The study of thinking/speaking as activity exposes the meaning-making essence of humankind and, thereby, the revolution-making essence of our species. Thinking and speaking do not make us human. Rather, thinking and speaking are uniquely human in that their dialectical unity derives from the ability of the species to make meaning, which is nothing more nor less than the ability to make revolution, to make tools (-and-results). Verbal behavior (the computer-like use of language as a tool for result by tool for result-determined thinking) may dominate societally fixed intercourse, precisely as exchange value in general dominates within an economically commodified society. But the sometimes manifest ability to use such tools for result to create meaning and thereby reorganize thinking/ speaking and much else (potentially everything else) is the essentially human, essentially revolutionary activity. In its absence, there would be no thinking/ speaking at all. As Wittgenstein took great pains to teach us, the essence of language is not that it refers but that people refer (and do much else) using it (1953). What is fundamental is the activity. Unsegmented and timeless history in which we all live makes possible the uniquely human activity of transforming all of history at any historical moment.

Those who seek to study human activity by somehow eliminating the experimenter are indistinguishable from those who would study birds as if they could not fly. One can do so but only at the cost of no longer studying birds. As the Vygotskian-informed Rockefeller researchers noted, the 'proper unit of analysis for an ecologically valid psychology' is not the individual, but the 'person-environment interface' or 'the scene.' Yet while 'the scene' takes into account the socialness of the human being, it does so in a way that hardly distinguishes the human being from the bee or spider. While Cole, Hood and McDermott were splendidly sensitive to the overdetermining categories and language of society and sometimes they were even concerned with the 'history' of these and other social institutions and the genetic analysis of people functioning within them, they were seemingly oblivious to the activist (as in revolutionary activist) nature of human beings in history and, therefore, to an historical method for psychology. Hence, while their approach is social, and perhaps even radically so, it is not historical. The object of study in an historical psychology is the revolutionary activity of our species.

Vygotsky's overriding scientific concern was to study people as people, not as something other than people. He shared with Freud the drive to discover the uniquely human. For Freud it was the unconscious mind and the societal need to repress it. For Vygotsky, like Marx, it was the fundamentality of revolutionary activity and the societal need to express it. (Those radically opposed world views make a Marx/Freud 'synthesis' impossible.)15 Marxian psychology is Vygotskian, for both Marx and Vygotsky treat revolutionary activity as human activity. Those social and functional approaches that fail to treat revolutionary activity as their object of study fail, thereby, to study human beings as human beings.

While many who have studied thought and language have sought to explicate the complex and dynamic relationship between the rule-governed component of thought/language and the creative component of thought/language, few have done so as revolutionary activity theorists. Vygotsky is one of them. Another is Wittgenstein. While he might not have treated revolutionary activity as fundamental (indeed, it is not clear that Vygotsky does so self-consciously), in his later work Wittgenstein took activity as that which forbids the deadly dualistic separation of thought and language and of language and what, presumably, language is about. In doing so, he was engaging in the study of meaning-making as ordinary revolutionary activity.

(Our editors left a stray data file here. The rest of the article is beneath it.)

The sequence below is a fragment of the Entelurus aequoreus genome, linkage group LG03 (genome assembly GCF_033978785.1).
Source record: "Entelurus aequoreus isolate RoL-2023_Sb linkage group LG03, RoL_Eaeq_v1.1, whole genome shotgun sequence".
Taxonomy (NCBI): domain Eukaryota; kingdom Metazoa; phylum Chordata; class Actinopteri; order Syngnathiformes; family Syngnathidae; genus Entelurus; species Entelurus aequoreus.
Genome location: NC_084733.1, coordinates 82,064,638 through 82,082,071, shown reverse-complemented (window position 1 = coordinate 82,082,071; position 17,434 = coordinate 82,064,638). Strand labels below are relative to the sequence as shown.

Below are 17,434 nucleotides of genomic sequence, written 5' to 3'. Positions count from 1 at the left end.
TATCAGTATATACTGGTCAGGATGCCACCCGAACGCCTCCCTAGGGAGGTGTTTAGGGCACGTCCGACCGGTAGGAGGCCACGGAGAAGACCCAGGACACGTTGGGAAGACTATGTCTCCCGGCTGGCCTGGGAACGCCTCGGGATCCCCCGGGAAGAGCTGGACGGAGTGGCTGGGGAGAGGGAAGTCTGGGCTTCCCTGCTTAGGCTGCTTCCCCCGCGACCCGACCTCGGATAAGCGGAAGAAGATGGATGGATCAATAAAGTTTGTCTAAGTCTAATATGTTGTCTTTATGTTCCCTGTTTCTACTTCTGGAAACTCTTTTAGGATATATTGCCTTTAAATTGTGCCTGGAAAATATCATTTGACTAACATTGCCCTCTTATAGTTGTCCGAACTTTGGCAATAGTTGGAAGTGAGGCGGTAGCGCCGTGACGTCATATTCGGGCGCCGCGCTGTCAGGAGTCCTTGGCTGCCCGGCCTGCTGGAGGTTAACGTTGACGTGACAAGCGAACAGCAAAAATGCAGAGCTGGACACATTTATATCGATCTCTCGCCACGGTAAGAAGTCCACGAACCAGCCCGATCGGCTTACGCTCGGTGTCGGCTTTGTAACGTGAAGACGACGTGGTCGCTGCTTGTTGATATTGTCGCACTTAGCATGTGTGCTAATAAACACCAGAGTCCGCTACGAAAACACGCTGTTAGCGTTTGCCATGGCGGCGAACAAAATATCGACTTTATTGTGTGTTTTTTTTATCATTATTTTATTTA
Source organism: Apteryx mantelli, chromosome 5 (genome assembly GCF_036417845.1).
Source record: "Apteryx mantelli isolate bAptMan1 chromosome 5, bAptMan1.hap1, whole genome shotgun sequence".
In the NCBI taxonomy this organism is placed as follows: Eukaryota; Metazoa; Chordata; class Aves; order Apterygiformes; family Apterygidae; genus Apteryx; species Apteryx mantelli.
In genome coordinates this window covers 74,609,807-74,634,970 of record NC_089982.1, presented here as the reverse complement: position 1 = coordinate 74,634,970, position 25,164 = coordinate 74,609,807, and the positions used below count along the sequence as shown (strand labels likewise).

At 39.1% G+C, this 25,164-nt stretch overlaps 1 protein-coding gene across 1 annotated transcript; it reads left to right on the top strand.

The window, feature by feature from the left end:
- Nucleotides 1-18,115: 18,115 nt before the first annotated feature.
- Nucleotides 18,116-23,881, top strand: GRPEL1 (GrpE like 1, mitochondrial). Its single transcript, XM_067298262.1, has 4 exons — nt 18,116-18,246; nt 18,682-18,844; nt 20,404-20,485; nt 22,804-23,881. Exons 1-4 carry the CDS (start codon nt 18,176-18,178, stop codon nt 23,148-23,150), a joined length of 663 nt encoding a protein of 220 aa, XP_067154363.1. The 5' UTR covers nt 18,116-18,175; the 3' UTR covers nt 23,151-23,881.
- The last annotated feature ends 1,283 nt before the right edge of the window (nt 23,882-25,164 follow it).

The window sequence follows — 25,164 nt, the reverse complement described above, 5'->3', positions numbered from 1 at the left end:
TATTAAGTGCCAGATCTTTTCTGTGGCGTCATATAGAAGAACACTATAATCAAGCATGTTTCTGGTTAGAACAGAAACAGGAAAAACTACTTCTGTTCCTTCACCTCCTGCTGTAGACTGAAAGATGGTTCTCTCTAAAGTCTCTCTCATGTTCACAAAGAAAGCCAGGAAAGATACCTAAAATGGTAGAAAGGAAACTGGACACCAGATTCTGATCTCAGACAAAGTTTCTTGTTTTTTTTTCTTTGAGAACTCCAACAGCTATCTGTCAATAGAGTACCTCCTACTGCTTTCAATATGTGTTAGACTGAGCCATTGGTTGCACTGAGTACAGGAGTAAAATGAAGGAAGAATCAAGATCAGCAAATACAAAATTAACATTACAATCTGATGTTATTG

As life-in-history/life-in-society is the ongoing dialectical environment (scene) of human existence, so, then, is revolutionary activity /verbal behavior the ongoing speaking/ thinking environment (scene) of human learning and development. A Marxian developmental, clinical, social and educational psychology must be located within the history/society scene and directed towards the study of the revolutionary activity /verbal behavior scene.

The tool-and-result study of speaking/thinking (which on Vygotsky's account is, after all, 'semantic analysis') would do well to incorporate a Wittgensteinian approach to semantic analysis most particularly, to employ Wittgenstein's notion of 'language games' :

I shall in the future again and again draw your attention to what I shall call language games. These are ways of using signs simpler than those in which we use the signs of our highly complicated everyday language. Language games are the forms of language with which a child begins to make use of words. The study of language games is the study of primitive forms of language or primitive languages. If we want to study the problems of truth or falsehood, of the agreement and disagreement of propositions with reality, of the nature of assertions, assumptions and questions, we shall with great advantage look at primitive forms of language in which these forms of thinking appear without the confusing background of highly complicated processes of thought. When we look at such simple forms of language the mental mist which seems to enshroud our ordinary use of language disappears. We see activities, reactions, which are clear-cut and transparent. (1965, p. 17)

Language games help us see clearly the activity of language and thought, i.e. the revolutionary process by which language and thought are produced, by which meaning is made. The 'confusing background' mentioned by Wittgenstein is societally fixed semantics and syntax which do more to hide speaking/thinking as activity than to expose it. Revolutionary activity is, on this account, itself a game which, in Wittgenstein's words, bears only a 'family resemblance' to other games. It is the revolutionary game of making new meanings that shows the social activity of language/thought through the 'mist' of societal and metaphysical meaninglessness.